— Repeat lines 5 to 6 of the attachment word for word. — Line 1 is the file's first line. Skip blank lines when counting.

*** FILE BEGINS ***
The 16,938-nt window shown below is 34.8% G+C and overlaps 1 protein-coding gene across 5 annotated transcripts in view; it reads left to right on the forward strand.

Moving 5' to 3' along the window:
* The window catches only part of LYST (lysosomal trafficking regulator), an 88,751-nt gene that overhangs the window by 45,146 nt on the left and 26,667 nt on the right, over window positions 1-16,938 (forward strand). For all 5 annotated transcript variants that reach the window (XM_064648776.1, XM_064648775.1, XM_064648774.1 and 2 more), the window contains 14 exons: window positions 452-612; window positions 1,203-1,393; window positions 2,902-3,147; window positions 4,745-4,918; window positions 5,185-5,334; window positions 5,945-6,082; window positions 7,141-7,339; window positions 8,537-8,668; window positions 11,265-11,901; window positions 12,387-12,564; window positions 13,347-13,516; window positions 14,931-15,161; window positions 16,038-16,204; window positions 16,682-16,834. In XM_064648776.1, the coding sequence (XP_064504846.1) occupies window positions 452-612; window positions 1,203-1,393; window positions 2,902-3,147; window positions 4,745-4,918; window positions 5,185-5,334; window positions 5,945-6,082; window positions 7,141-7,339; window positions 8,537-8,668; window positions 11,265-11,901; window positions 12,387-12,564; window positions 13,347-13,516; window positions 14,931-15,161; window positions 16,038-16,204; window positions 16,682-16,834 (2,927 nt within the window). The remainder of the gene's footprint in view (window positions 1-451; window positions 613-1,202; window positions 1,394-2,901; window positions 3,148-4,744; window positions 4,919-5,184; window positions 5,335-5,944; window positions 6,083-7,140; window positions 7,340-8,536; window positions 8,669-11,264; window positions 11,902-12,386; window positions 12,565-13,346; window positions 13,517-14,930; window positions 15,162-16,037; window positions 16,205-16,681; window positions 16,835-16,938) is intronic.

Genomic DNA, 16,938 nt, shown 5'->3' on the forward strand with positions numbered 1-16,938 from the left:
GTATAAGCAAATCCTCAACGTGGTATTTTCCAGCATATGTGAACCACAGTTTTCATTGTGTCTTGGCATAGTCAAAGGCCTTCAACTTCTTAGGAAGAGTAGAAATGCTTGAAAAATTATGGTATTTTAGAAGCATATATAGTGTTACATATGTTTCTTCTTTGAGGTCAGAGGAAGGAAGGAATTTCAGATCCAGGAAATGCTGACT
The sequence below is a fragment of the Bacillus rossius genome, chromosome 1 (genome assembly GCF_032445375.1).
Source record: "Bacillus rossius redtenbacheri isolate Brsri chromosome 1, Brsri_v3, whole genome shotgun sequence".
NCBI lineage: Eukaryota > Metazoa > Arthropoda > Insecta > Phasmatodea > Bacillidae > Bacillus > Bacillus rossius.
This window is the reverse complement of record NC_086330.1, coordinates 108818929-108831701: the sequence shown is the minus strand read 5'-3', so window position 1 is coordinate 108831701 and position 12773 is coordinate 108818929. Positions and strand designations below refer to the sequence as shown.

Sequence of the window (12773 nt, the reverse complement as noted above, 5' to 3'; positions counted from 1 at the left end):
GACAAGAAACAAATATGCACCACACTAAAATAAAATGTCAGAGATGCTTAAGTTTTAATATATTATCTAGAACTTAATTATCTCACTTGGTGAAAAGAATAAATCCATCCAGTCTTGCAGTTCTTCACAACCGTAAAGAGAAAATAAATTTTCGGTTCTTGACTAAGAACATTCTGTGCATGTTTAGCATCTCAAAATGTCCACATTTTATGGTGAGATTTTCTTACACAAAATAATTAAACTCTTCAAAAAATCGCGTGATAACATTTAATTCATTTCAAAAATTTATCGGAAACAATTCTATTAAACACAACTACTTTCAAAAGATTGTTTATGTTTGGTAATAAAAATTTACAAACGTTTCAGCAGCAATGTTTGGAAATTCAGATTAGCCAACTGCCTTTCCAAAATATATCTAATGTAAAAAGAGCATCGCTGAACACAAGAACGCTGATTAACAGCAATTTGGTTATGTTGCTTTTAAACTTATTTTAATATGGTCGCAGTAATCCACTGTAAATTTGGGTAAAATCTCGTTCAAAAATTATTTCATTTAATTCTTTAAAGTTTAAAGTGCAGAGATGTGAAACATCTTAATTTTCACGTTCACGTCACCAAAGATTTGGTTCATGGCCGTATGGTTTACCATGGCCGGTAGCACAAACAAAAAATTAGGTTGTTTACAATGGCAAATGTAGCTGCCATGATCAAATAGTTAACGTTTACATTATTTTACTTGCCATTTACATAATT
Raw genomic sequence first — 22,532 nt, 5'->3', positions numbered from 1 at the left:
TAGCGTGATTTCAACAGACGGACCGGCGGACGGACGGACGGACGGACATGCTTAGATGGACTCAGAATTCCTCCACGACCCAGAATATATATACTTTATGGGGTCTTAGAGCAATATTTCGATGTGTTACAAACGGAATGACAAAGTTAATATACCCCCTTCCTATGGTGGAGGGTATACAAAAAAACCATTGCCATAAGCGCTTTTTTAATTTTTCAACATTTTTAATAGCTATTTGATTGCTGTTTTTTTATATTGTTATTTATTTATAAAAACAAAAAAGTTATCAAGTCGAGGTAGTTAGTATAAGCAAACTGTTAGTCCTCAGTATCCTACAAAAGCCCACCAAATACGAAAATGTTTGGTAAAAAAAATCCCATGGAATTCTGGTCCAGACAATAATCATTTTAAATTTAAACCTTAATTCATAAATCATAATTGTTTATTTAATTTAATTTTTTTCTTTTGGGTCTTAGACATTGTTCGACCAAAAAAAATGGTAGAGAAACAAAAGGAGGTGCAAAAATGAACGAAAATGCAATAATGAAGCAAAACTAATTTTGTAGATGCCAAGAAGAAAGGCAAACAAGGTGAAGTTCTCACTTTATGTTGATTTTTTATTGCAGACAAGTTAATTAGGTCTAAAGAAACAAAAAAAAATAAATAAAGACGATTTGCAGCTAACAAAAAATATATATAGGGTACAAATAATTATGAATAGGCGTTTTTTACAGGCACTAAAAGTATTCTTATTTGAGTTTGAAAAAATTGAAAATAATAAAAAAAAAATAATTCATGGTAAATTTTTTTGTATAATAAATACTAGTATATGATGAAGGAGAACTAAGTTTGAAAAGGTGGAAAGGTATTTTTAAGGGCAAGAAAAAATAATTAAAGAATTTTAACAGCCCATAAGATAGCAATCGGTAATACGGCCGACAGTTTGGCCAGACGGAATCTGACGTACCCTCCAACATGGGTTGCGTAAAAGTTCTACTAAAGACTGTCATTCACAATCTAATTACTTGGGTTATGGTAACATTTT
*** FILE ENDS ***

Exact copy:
GTATAAGCAAATCCTCAACGTGGTATTTTCCAGCATATGTGAACCACAGTTTTCATTGTGTCTTGGCATAGTCAAAGGCCTTCAACTTCTTAGGAAGAGTAGAAATGCTTGAAAAATTATGGTATTTTAGAAGCATATATAGTGTTACATATGTTTCTTCTTTGAGGTCAGAGGAAGGAAGGAATTTCAGATCCAGGAAATGCTGACT
The sequence below is a fragment of the Bacillus rossius genome, chromosome 1 (genome assembly GCF_032445375.1).